Patients must be informed that there is approximately a 20% risk of multiple births with these medications, three quarters of which are twins. However, patients must also be advised that higher-order pregnancies are not rare, and there may be as many offspring as there are developing follicles. If more than three follicles are present before the administration of hCG, the follicle number can be reduced by follicle aspiration (if the goal is simply to lower the number of possible offspring) or in an operating room (if the goal is to perform in vitro fertilization followed by cryopreservation). Selective reduction of the gestational sacs can also be performed if the number of pregnancies exceeds three. However, it goes without saying that it is preferable to prevent the higher-order pregnancy that places the patient at risk for losing all her pregnancies than to undergo a selective reduction. Because these alternatives may be unacceptable to some patients, a frank discussion should be included before treatment to monitor her cycle appropriately.

Patients must be warned of ovarian hyperstimulation; some degree of ovarian enlargement occurs in most patients and mild ovarian hyperstimulation occurs in more than 40% of patients.38 Symptoms consist of mild bloating without ascites and ovarian diameters of 5 and 7 cm. In moderate ovarian hyperstimulation, the ovaries enlarge to 7 to 10 cm in diameter with an increase in abdominal girth, bloating, and abdominal discomfort. An ovarian diameter of more than 10 cm is considered severe; it occurs in approximately 1% of patients and is accompanied by a number of typical symptoms (Table 4). The peak ovarian size usually occurs approximately 10 days after the ovulatory dose of hCG, and this is an excellent time to ask the patient to return for a follow-up visit. Patients whose ovaries contain 10 or more follicles per side at the time of hCG are most likely to have severe ovarian hyperstimulation.


Table 4. When to Call Your Physician

Weight gain >3 lb in 1 day
Shortness of breath
Abdominal pain
Chest pain
Pants become tight
Unable to stand upright
Calf pain
Arm or leg weakness


An adnexal diameter of 10 cm or more in the presence of ascites constitutes ovarian hyperstimulation syndrome. Its pathophysiologic basis stems primarily from increased capillary permeability mediated by the ovarian renin-angiotensin cascade, histamine, serotonin, vascular endothelial growth factor, cytokines, and vasoactive endothelial substances.39,40,41,42 Other potential side effects associated with this syndrome include pleural effusion and an increased risk of thrombosis as a result of hemoconcentration, a sludging of the blood flow through the arteries. This latter event appears to be occurring more often, primarily because of the increased numbers of patients exposed to gonadotropins annually. Ovarian hyperstimulation or ovarian hyperstimulation syndrome should be viewed as a potentially life-threatening problem.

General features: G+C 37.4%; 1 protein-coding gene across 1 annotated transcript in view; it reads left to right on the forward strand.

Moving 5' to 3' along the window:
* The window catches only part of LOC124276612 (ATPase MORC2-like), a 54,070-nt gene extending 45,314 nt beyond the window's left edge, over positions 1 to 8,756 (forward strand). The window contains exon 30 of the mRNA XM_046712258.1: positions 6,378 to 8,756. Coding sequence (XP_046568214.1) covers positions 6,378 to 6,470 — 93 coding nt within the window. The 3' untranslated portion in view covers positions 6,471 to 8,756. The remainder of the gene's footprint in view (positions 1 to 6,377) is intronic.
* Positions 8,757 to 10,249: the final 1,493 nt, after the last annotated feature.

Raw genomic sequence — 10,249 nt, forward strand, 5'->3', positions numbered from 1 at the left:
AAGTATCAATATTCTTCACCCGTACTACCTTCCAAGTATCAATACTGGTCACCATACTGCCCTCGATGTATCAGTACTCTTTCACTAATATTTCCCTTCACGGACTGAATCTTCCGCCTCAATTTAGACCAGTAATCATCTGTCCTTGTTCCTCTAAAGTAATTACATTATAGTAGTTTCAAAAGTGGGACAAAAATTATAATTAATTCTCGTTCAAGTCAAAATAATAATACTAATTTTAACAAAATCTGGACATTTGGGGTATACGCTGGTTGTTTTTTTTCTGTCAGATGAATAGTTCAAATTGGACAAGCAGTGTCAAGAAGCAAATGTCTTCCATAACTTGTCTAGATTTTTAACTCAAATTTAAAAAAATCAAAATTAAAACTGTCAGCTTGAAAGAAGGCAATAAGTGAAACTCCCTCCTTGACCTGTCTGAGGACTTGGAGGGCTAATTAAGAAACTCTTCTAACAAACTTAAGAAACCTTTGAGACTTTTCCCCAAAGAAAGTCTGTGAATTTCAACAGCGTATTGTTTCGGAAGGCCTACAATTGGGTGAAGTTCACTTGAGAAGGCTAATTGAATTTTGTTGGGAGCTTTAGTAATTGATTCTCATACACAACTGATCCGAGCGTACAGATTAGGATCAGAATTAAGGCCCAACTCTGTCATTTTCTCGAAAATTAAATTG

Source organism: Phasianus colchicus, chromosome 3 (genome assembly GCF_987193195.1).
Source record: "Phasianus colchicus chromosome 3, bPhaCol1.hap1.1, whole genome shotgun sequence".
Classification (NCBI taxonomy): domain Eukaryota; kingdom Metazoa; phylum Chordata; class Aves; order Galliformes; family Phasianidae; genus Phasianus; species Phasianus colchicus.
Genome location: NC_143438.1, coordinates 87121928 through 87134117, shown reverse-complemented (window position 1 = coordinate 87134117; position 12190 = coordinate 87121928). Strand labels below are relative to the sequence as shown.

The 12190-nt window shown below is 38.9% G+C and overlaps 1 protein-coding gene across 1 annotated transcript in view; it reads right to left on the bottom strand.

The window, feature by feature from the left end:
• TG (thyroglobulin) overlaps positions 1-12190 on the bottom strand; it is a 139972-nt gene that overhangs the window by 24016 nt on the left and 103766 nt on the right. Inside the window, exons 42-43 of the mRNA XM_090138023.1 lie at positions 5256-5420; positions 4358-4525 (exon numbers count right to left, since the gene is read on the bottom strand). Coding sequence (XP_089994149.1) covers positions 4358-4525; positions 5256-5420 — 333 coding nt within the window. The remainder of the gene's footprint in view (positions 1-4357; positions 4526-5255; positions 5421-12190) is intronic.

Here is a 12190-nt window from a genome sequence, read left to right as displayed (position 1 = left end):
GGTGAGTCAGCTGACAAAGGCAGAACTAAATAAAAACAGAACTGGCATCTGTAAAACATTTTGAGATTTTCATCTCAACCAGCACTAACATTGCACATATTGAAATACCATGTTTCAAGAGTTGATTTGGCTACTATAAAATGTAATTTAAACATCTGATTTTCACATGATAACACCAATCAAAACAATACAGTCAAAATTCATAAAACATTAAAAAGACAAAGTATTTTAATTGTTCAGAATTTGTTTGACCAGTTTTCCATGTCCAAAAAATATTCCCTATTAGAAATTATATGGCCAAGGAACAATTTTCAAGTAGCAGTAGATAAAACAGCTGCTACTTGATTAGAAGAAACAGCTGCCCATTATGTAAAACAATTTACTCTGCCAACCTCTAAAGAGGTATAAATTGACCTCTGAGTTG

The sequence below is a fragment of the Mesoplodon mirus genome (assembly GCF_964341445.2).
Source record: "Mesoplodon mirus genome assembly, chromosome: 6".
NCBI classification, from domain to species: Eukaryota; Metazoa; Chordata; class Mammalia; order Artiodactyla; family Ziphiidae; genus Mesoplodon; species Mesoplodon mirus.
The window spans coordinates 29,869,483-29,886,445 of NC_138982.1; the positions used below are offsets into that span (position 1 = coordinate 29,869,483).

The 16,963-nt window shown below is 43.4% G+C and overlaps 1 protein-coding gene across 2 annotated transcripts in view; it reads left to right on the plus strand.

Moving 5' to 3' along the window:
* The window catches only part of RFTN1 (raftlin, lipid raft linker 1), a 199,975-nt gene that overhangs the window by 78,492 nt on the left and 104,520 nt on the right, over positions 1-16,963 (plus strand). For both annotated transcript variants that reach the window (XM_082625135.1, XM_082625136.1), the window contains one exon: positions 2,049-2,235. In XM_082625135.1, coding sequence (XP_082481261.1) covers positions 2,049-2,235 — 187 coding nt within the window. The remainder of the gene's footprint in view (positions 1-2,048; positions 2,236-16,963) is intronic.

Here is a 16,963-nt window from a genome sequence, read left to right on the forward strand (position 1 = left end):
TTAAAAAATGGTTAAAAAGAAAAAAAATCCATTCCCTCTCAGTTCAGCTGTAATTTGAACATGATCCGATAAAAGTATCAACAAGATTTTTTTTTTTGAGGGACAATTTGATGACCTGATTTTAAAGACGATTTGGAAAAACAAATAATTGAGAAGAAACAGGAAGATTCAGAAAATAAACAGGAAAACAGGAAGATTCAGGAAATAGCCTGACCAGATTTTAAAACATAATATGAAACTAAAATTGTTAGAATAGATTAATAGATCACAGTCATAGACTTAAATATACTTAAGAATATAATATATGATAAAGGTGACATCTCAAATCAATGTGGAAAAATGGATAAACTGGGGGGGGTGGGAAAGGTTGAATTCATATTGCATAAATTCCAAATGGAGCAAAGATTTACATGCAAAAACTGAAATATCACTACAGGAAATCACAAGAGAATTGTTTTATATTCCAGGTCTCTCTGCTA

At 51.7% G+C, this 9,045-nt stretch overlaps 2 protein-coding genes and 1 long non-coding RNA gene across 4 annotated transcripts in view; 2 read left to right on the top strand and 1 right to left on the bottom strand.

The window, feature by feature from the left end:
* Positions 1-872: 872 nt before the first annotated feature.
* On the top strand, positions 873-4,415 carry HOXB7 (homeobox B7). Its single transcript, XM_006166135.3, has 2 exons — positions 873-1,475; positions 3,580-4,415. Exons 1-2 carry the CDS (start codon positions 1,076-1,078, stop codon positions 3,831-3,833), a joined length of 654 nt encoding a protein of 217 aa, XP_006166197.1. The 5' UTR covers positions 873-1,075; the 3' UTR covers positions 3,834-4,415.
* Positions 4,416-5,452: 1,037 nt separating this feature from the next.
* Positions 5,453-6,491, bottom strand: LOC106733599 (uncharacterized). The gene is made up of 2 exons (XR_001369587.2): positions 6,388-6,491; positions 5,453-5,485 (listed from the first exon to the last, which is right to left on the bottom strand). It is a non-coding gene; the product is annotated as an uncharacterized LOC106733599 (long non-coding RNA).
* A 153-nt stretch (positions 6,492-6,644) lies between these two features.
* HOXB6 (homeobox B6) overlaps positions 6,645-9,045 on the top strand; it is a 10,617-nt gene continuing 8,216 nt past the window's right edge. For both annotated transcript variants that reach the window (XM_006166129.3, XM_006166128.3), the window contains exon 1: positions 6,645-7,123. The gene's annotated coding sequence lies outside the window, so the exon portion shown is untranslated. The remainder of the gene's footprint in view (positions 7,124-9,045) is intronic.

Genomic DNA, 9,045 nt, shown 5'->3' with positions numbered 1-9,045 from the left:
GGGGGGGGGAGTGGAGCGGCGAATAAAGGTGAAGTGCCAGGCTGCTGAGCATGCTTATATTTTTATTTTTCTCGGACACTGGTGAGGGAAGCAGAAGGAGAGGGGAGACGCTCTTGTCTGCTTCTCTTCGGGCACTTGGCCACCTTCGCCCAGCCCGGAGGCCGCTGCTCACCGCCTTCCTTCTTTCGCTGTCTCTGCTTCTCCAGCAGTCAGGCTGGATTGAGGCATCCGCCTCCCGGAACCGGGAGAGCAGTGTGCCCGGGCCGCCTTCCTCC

Treatment of ovarian hyperstimulation syndrome can usually be achieved conservatively through hospitalization. The patient should be monitored for input and urinary output. Fluid replacement should be accomplished with normal saline or lactated Ringer's solution, because a hypotonic solution may increase third spacing. Daily weights are helpful to assess fluid retention. A weight gain of more than 3 lb/day may require treatment. This is usually not achieved with diuretics, which lead to further hemoconcentration, but rather with hypertonic solutions such as albumin or dextran to draw third-spaced fluid back into the vascular tree. Paracentesis or culdocentesis of the ascitic fluid can lead to dramatic improvements,43 but this latter approach is rarely necessary. The number of examinations should be limited to reduce the risk of ovarian rupture. Abdominal girths measured daily with a tape measure allow objective quantifying of size. Daily blood tests for hematocrit and electrolytes provide a basis for assessing the degree of hemoconcentration and electrolyte imbalance.